Nostalgic toy-car lovers well served by Indiana’s Round 2 reboot

In an anonymous industrial complex just west of South Bend, Indiana, there’s a building that would rival Santa’s workshop, though you may not be able to tell from the outside.

The only way to distinguish the building from every other warehouse on the block is a sign over the front entrance featuring a reclining kangaroo in boxing gloves. This is the logo for Round 2, a company founded, sold, restarted, and renamed by longtime toy man Tom Lowe.

The firm produces an array of collectible toys for all ages. Between its lines of model kits, die-cast vehicles, slot cars, and model railroading the 40-person team at Round 2 produces over 1000 individual products. They occupy the shelves and pegs of nearly every hobby shop as well as national department store chains like Walmart, Target, Hobby Lobby, and Meijer. More importantly, they’re keeping vintage brands like Johnny Lightning, Lindberg, and AMT on store shelves long after the original companies shut their doors.

round 2 model die-cast slot cars
Cameron Neveu

To understand how an empire of plastic and steel miniatures was built in the shadow of Chicago, you must go back to the early 1990s. Lowe, who had already self-funded and started his first company, Safe Care Products (known for its Velcro football called WhataCatch), noticed that toys from his childhood were fetching big bucks in used toy catalogs. Citing the demand, he researched the trademark behind one of his beloved childhood brands, Johnny Lightning.

In 1969, Topper Toys started producing miniature die-cast under the brand Johnny Lightning a year after Mattel debuted its first line of Hot Wheels. The underdog brand became a household name amongst car crazy youngsters, no doubt amplified by its sponsorship of Al Unser Sr. and his Indy-500-winning exploits in 1970 and again in ’71. Despite the success, Topper halted production later that year and filed for bankruptcy in 1973.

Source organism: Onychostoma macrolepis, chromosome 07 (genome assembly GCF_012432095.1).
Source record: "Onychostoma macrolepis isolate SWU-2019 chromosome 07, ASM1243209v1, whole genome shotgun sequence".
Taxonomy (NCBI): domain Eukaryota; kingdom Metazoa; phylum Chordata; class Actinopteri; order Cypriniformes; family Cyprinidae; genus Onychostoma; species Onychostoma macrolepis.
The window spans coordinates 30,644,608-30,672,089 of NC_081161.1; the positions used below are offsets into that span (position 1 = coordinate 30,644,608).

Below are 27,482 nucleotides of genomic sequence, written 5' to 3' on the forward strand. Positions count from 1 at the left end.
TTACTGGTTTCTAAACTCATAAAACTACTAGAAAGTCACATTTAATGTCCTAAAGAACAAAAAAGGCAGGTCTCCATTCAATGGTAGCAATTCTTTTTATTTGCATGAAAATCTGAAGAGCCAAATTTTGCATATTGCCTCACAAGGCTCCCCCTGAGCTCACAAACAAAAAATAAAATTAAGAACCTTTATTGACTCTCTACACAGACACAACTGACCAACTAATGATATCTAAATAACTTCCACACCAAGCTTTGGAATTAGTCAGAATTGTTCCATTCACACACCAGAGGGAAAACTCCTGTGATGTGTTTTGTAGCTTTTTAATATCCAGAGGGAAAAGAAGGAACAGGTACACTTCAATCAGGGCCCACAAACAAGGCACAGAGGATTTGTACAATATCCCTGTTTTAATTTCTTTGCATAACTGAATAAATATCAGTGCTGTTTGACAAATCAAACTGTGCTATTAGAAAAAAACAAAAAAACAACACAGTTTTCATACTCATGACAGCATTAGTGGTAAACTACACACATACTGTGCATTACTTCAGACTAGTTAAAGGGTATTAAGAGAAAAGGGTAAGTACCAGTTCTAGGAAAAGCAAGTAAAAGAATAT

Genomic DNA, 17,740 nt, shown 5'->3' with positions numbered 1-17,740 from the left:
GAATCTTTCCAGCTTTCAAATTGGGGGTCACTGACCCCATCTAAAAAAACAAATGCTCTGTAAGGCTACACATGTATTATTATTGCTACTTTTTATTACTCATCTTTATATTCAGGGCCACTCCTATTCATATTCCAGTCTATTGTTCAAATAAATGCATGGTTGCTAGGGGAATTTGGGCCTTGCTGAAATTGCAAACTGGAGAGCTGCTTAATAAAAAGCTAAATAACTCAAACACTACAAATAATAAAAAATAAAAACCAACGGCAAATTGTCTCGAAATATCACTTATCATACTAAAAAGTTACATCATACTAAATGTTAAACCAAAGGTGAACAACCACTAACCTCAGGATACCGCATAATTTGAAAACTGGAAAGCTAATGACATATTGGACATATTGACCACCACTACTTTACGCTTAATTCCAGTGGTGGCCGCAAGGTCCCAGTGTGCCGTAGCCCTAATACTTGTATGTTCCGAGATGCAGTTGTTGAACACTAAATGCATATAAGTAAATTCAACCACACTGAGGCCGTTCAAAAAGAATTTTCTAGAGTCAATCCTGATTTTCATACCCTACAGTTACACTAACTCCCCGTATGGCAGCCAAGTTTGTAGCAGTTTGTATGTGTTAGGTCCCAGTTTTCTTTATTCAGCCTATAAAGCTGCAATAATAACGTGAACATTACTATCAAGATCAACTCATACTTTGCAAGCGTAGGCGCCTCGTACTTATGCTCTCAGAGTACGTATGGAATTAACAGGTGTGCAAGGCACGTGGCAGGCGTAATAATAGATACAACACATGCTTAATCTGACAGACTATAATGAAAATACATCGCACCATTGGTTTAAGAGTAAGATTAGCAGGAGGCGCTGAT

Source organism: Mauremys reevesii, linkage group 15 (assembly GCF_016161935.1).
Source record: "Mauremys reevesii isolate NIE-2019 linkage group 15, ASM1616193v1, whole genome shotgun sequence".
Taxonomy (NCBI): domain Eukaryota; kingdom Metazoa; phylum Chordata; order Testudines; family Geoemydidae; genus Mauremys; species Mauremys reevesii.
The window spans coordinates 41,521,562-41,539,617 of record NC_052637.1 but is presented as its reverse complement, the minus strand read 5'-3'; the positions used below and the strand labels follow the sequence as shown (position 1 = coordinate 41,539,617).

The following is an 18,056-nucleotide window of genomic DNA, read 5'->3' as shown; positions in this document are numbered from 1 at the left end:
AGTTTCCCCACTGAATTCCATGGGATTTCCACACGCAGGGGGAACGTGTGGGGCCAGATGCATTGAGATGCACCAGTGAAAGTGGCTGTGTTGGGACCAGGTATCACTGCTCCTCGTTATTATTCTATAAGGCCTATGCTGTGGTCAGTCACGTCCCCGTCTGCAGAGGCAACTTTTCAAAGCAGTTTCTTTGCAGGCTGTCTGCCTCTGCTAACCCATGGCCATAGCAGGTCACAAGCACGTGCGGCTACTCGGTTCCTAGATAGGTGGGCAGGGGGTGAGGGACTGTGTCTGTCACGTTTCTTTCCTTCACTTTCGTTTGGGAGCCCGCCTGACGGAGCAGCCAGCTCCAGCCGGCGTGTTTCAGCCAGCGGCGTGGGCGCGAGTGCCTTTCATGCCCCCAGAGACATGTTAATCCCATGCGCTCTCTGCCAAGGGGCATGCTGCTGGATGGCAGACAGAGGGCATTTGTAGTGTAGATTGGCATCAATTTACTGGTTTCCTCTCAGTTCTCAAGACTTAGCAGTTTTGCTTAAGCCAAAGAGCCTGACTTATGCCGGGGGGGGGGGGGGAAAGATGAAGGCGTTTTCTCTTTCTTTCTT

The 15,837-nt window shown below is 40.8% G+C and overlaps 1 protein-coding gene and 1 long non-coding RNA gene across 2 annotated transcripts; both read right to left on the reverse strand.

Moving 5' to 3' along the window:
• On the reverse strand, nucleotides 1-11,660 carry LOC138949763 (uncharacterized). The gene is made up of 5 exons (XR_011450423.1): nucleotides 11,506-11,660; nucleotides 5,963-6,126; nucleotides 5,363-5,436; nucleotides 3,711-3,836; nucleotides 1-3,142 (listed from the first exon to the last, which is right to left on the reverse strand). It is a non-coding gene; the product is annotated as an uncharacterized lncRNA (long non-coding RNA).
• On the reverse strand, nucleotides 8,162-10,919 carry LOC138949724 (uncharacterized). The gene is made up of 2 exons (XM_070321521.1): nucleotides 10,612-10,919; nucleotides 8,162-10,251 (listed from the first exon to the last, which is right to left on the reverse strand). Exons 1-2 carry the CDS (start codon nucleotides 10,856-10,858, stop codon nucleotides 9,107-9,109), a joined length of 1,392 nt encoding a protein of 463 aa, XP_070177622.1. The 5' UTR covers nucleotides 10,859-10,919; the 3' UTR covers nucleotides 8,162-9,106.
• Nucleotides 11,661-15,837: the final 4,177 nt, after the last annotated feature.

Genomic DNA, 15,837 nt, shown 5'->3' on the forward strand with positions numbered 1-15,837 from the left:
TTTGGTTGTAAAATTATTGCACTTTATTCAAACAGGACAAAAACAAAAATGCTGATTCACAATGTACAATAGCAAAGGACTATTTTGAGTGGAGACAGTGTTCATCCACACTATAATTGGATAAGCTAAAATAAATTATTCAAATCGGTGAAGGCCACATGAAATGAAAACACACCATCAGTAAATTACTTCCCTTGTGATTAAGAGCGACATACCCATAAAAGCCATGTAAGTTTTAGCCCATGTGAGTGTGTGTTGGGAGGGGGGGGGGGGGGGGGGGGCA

Unser Sr. at Indy in 1970. The Enthusiast Network via Getty/Bob D'Olivo

Twenty years later, Lowe purchased the Johnny Lightning brand name for the rights to the die-cast line. He then ditched Safe Care and selected a more jovial moniker for his burgeoning toy company: Playing Mantis.

Throughout the 1990s, Playing Mantis sold exact replicas of the toy cars Topper cast nearly three decades earlier alongside a line of new Johnny Lightnings—which included drag racers, mid-century customs, and movie cars. He also purchased the rights to more shuttered brands. For example, Aurora, a plastics company known for making model cars in the 1960s, was purchased and rebranded by Playing Mantis as Polar Lights. Lowe was bringing the classics back to adults, now in their 30s, who remembered playing with these toys on their living room floor in the 1960s and 70s. The company flourished.

By 2004, he decided to get out of the game and sold the Johnny Lightning rights to RC2, another toy company. RC2 was purchased by Japanese toy manufacturer TOMY in 2011, and by 2013, Lowe’s beloved Johnny Lightnings had ceased production.

No matter. In the background, he had been working to develop a larger scale die-cast and other toys under his new company Round 2 (cue the reclining kangaroo). Lowe swooped in to save Johnny Lightning again and re-acquired the rights in 2015.

One of the constants throughout the selling, buying, and reorganizing has been Tony Karamitsos. Fresh out of college, the South Bend-native interviewed for Lowe and Playing Mantis in its early days. “One of my buddies told me about Playing Mantis,” says Karamitsos. “I was blown away that Johnny Lightning was in Indiana.” Since then, he graduated from design to brand manager, and when Lowe re-acquired Johnny Lightning, Karamitsos was already on the Round 2 team. Now, in 2023, the company has three die-cast brands, five model kit brands, and their own brand of slot cars. “To see all this grow and expand…it’s crazy,” he says.

The sprawling set of office rooms joined to a large warehouse are indeed expansive. Chad Reid, Round 2’s marketing manager, greets us in the entrance. Unlike Lowe and Karamitsos, Reid wasn’t alive during the 1960s and ’70s. The history isn’t lost on the fresh-faced youngster, though, and he guides us through the campus with an encyclopedic knowledge of the die-cast, models, automobilia, and posters that line Round 2’s walls and conference rooms.

round 2 model die-cast slot cars
Cameron Neveu